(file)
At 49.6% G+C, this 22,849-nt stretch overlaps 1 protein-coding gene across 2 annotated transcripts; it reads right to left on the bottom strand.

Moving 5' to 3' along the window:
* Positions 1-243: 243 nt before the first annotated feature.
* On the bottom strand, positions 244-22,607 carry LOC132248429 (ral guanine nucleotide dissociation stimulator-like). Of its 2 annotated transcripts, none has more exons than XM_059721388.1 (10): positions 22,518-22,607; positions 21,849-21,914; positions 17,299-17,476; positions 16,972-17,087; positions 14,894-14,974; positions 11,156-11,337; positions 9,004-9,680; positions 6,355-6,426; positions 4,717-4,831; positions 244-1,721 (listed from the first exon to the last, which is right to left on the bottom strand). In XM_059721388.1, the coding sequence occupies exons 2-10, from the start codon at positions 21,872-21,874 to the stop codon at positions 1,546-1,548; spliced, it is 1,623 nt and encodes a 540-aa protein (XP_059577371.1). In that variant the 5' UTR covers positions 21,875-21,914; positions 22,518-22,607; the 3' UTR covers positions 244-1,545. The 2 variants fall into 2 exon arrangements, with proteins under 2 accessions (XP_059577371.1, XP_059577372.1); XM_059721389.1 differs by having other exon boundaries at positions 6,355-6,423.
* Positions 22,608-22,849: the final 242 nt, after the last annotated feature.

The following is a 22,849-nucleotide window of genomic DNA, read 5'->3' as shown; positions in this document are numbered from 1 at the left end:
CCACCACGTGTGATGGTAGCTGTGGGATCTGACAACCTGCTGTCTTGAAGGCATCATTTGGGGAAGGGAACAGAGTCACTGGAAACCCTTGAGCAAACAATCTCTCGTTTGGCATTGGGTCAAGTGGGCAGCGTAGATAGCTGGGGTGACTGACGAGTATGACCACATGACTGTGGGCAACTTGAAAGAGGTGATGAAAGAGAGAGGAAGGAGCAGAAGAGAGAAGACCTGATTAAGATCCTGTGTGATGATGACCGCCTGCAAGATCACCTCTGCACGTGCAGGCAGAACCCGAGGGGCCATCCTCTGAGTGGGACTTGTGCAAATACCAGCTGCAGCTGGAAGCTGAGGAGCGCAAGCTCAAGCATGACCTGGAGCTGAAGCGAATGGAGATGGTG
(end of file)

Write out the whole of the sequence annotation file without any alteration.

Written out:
At 49.6% G+C, this 22,849-nt stretch overlaps 1 protein-coding gene across 2 annotated transcripts; it reads right to left on the bottom strand.

Moving 5' to 3' along the window:
* Positions 1-243: 243 nt before the first annotated feature.
* On the bottom strand, positions 244-22,607 carry LOC132248429 (ral guanine nucleotide dissociation stimulator-like). Of its 2 annotated transcripts, none has more exons than XM_059721388.1 (10): positions 22,518-22,607; positions 21,849-21,914; positions 17,299-17,476; positions 16,972-17,087; positions 14,894-14,974; positions 11,156-11,337; positions 9,004-9,680; positions 6,355-6,426; positions 4,717-4,831; positions 244-1,721 (listed from the first exon to the last, which is right to left on the bottom strand). In XM_059721388.1, the coding sequence occupies exons 2-10, from the start codon at positions 21,872-21,874 to the stop codon at positions 1,546-1,548; spliced, it is 1,623 nt and encodes a 540-aa protein (XP_059577371.1). In that variant the 5' UTR covers positions 21,875-21,914; positions 22,518-22,607; the 3' UTR covers positions 244-1,545. The 2 variants fall into 2 exon arrangements, with proteins under 2 accessions (XP_059577371.1, XP_059577372.1); XM_059721389.1 differs by having other exon boundaries at positions 6,355-6,423.
* Positions 22,608-22,849: the final 242 nt, after the last annotated feature.

The following is a 22,849-nucleotide window of genomic DNA, read 5'->3' as shown; positions in this document are numbered from 1 at the left end:
CCACCACGTGTGATGGTAGCTGTGGGATCTGACAACCTGCTGTCTTGAAGGCATCATTTGGGGAAGGGAACAGAGTCACTGGAAACCCTTGAGCAAACAATCTCTCGTTTGGCATTGGGTCAAGTGGGCAGCGTAGATAGCTGGGGTGACTGACGAGTATGACCACATGACTGTGGGCAACTTGAAAGAGGTGATGAAAGAGAGAGGAAGGAGCAGAAGAGAGAAGACCTGATTAAGATCCTGTGTGATGATGACCGCCTGCAAGATCACCTCTGCACGTGCAGGCAGAACCCGAGGGGCCATCCTCTGAGTGGGACTTGTGCAAATACCAGCTGCAGCTGGAAGCTGAGGAGCGCAAGCTCAAGCATGACCTGGAGCTGAAGCGAATGGAGATGGTG